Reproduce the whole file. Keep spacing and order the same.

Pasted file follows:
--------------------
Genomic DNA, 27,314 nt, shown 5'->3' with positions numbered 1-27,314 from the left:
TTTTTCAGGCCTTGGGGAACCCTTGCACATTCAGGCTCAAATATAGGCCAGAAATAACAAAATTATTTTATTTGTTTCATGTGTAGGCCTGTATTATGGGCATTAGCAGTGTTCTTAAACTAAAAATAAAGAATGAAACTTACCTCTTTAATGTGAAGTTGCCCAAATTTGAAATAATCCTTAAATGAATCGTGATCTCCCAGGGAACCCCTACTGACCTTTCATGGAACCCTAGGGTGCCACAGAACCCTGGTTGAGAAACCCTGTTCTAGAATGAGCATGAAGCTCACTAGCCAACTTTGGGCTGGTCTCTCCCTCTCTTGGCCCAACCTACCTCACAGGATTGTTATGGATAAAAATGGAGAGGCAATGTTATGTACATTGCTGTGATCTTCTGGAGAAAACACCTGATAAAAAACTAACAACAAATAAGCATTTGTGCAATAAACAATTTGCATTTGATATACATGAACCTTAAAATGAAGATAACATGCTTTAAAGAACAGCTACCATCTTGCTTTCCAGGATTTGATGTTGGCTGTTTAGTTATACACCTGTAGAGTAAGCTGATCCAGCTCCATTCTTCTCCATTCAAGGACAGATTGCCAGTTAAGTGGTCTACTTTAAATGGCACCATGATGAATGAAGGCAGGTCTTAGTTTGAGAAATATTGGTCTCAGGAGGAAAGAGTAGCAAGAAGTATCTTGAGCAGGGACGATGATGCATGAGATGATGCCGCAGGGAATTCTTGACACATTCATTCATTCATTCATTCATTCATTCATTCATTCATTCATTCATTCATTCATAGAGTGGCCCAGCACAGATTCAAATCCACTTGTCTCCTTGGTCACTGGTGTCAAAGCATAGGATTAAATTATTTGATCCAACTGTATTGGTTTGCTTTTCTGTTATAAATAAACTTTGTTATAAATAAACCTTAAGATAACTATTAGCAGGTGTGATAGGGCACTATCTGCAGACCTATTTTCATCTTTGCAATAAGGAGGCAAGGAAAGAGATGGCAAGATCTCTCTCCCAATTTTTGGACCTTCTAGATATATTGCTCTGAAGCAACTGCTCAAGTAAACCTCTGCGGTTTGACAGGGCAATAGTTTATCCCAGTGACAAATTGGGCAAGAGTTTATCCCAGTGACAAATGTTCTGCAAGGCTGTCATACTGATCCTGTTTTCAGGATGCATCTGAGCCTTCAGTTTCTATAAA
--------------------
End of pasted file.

Genomic DNA, 27,314 nt, shown 5'->3' with positions numbered 1-27,314 from the left:
TTTTTCAGGCCTTGGGGAACCCTTGCACATTCAGGCTCAAATATAGGCCAGAAATAACAAAATTATTTTATTTGTTTCATGTGTAGGCCTGTATTATGGGCATTAGCAGTGTTCTTAAACTAAAAATAAAGAATGAAACTTACCTCTTTAATGTGAAGTTGCCCAAATTTGAAATAATCCTTAAATGAATCGTGATCTCCCAGGGAACCCCTACTGACCTTTCATGGAACCCTAGGGTGCCACAGAACCCTGGTTGAGAAACCCTGTTCTAGAATGAGCATGAAGCTCACTAGCCAACTTTGGGCTGGTCTCTCCCTCTCTTGGCCCAACCTACCTCACAGGATTGTTATGGATAAAAATGGAGAGGCAATGTTATGTACATTGCTGTGATCTTCTGGAGAAAACACCTGATAAAAAACTAACAACAAATAAGCATTTGTGCAATAAACAATTTGCATTTGATATACATGAACCTTAAAATGAAGATAACATGCTTTAAAGAACAGCTACCATCTTGCTTTCCAGGATTTGATGTTGGCTGTTTAGTTATACACCTGTAGAGTAAGCTGATCCAGCTCCATTCTTCTCCATTCAAGGACAGATTGCCAGTTAAGTGGTCTACTTTAAATGGCACCATGATGAATGAAGGCAGGTCTTAGTTTGAGAAATATTGGTCTCAGGAGGAAAGAGTAGCAAGAAGTATCTTGAGCAGGGACGATGATGCATGAGATGATGCCGCAGGGAATTCTTGACACATTCATTCATTCATTCATTCATTCATTCATTCATTCATTCATTCATTCATTCATAGAGTGGCCCAGCACAGATTCAAATCCACTTGTCTCCTTGGTCACTGGTGTCAAAGCATAGGATTAAATTATTTGATCCAACTGTATTGGTTTGCTTTTCTGTTATAAATAAACTTTGTTATAAATAAACCTTAAGATAACTATTAGCAGGTGTGATAGGGCACTATCTGCAGACCTATTTTCATCTTTGCAATAAGGAGGCAAGGAAAGAGATGGCAAGATCTCTCTCCCAATTTTTGGACCTTCTAGATATATTGCTCTGAAGCAACTGCTCAAGTAAACCTCTGCGGTTTGACAGGGCAATAGTTTATCCCAGTGACAAATTGGGCAAGAGTTTATCCCAGTGACAAATGTTCTGCAAGGCTGTCATACTGATCCTGTTTTCAGGATGCATCTGAGCCTTCAGTTTCTATAAA